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|This image illustrates how researchers use an airbrush to grow vertically aligned carbon nanofibers. Click to enlarge.|
Image: Joseph Tracy
"Airbrushed Nickel Nanoparticles for Large-Area Growth of Vertically Aligned Carbon Nanofibers on Metal (Al, Cu, Ti) Surfaces"
Authors: Mehmet F. Sarac, Bryan D. Anderson, Ryan C. Pearce, Justin G. Railsback, Adedapo A. Oni, Ryan M. White, James M. LeBeau, Anatoli V. Melechko, and Joseph B. Tracy, North Carolina State University; Dale K. Hensley, Oak Ridge National Laboratory
Published: online Sept. 9, ACS Applied Materials & Interfaces
Abstract: Vertically aligned carbon nanofibers (VACNFs) were grown by plasma-enhanced chemical vapor deposition (PECVD) using Ni nanoparticle (NP) catalysts that were deposited by airbrushing onto Si, Al, Cu, and Ti substrates. Airbrushing is a simple method for depositing catalyst NPs over large areas that is compatible with roll-to-roll processing. The distribution and morphology of VACNFs are affected by the airbrushing parameters and the composition of the metal foil. Highly concentrated Ni NPs in heptane give more uniform distributions than pentane and hexanes, resulting in more uniform coverage of VACNFs. For VACNF growth on metal foils, Si micropowder was added as a precursor for Si-enriched coatings formed in situ on the VACNFs that impart mechanical rigidity. Interactions between the catalyst NPs and the metal substrates impart control over the VACNF morphology. Growth of carbon nanostructures on Cu is particularly noteworthy because the miscibility of Ni with Cu poses challenges for VACNF growth, and carbon nanostructures anchored to Cu substrates are desired as anode materials for Li-ion batteries and for thermal interface materials.
Researchers from North Carolina State University used airbrushing techniques to grow vertically aligned carbon nanofibers on several different metal substrates, opening the door for incorporating these nanofibers into gene delivery devices, sensors, batteries and other technologies.
"Because we're using an airbrush, this technique could easily be incorporated into large-scale, high-throughput manufacturing processes," says Dr. Anatoli Melechko, an adjunct associate professor of materials science and engineering at NC State and co-author of a paper describing the work. "In principle, you could cover an entire building with it."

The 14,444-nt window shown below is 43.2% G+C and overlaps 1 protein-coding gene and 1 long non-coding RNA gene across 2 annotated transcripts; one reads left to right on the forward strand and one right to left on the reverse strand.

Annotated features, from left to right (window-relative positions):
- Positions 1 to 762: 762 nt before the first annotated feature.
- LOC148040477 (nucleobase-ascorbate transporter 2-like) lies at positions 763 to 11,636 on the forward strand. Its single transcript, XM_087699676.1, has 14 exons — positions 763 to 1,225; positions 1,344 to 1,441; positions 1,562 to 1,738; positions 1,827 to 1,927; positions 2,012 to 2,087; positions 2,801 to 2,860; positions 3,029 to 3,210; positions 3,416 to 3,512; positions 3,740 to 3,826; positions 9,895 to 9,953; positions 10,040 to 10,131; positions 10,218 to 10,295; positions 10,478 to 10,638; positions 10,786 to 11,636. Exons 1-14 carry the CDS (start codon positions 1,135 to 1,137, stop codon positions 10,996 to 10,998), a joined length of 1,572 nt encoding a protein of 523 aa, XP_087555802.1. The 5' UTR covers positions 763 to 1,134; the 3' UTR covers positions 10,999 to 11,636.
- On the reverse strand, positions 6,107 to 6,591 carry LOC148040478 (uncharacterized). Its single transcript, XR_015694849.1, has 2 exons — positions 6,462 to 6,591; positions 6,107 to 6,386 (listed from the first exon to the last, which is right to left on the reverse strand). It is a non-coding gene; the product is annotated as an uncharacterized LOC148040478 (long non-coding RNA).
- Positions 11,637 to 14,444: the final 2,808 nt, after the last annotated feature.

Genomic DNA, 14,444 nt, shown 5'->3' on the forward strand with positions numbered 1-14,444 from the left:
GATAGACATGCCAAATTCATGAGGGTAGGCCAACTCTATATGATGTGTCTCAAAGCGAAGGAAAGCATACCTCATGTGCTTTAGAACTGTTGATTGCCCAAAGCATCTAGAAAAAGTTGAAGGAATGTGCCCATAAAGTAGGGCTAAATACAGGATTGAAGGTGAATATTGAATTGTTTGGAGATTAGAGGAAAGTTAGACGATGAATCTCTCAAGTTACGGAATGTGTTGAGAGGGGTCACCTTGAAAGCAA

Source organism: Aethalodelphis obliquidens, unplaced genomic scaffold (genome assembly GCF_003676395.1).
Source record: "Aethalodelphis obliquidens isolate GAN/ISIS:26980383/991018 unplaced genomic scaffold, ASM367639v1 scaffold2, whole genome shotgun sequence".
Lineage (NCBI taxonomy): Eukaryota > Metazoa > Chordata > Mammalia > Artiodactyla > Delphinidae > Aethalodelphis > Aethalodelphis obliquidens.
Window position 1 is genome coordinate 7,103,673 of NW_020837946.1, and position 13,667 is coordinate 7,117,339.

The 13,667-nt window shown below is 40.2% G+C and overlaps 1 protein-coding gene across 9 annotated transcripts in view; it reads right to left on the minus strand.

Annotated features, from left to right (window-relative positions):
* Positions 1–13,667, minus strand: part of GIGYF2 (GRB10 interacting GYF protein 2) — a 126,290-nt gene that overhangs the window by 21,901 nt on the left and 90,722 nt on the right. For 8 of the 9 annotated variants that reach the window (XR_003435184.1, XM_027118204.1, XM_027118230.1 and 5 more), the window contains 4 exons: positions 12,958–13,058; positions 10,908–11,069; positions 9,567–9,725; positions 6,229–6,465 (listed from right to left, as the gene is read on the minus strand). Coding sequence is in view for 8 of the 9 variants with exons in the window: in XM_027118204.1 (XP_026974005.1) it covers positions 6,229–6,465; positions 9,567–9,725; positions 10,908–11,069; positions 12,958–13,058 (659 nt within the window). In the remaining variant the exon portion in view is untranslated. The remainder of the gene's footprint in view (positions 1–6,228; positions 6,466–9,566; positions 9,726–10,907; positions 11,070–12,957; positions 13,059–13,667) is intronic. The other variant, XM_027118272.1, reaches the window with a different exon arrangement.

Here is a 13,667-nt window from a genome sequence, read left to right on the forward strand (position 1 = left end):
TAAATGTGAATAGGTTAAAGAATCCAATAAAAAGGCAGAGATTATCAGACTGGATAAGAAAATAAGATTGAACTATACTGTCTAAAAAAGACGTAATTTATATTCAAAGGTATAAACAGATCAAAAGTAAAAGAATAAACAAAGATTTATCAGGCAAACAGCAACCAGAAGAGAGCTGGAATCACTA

"It's common to use nickel nanoparticles as catalysts to grow carbon nanofibers, and we were able to coat metal substrates with nickel nanoparticles using an airbrush," says Dr. Joseph Tracy, an associate professor of materials science and engineering at NC State and senior author of the paper. "Airbrushing gives us a fairly uniform coating of the substrate and it can be applied to a large area at room temperature in a short period of time."
After applying the nickel nanoparticles, the researchers airbrushed the substrate with a layer of silicon powder and heated the coated substrate to 600 degrees Celsius in a reactor filled with acetylene and ammonia gas. In the reactor, carbon nanofibers formed under the nickel nanoparticles and were held upright by a silicon-enriched coating. The finished product resembles a forest of nanofibers running perpendicular to the substrate. The researchers tested this technique successfully on aluminum, copper and titanium substrates.
"Growing carbon nanofibers on a metal substrate means the interface between the two materials is highly conductive, which makes the product more useful as an electrode material for use in a range of potential applications," says Mehmet Sarac, a Ph.D. student at NC State and lead author of the paper.
The paper, "Airbrushed Nickel Nanoparticles for Large-Area Growth of Vertically Aligned Carbon Nanofibers on Metal (Al, Cu, Ti) Surfaces," was published online Sept. 9 in ACS Applied Materials & Interfaces. The paper was co-authored by NC State Ph.D. students Bryan Anderson, and Adedapo Oni; former NC State graduate students Dr. Ryan Pearce and Justin Railsback; former NC State postdoctoral researcher Dr. Ryan White; Dr. James LeBeau, an assistant professor of materials science and engineering at NC State; and Dale Hensley of Oak Ridge National Laboratory. The work was supported by the National Science Foundation, the Defense Threat Reduction Agency, the U.S. Department of Energy and the Republic of Turkey's Ministry of National Education.
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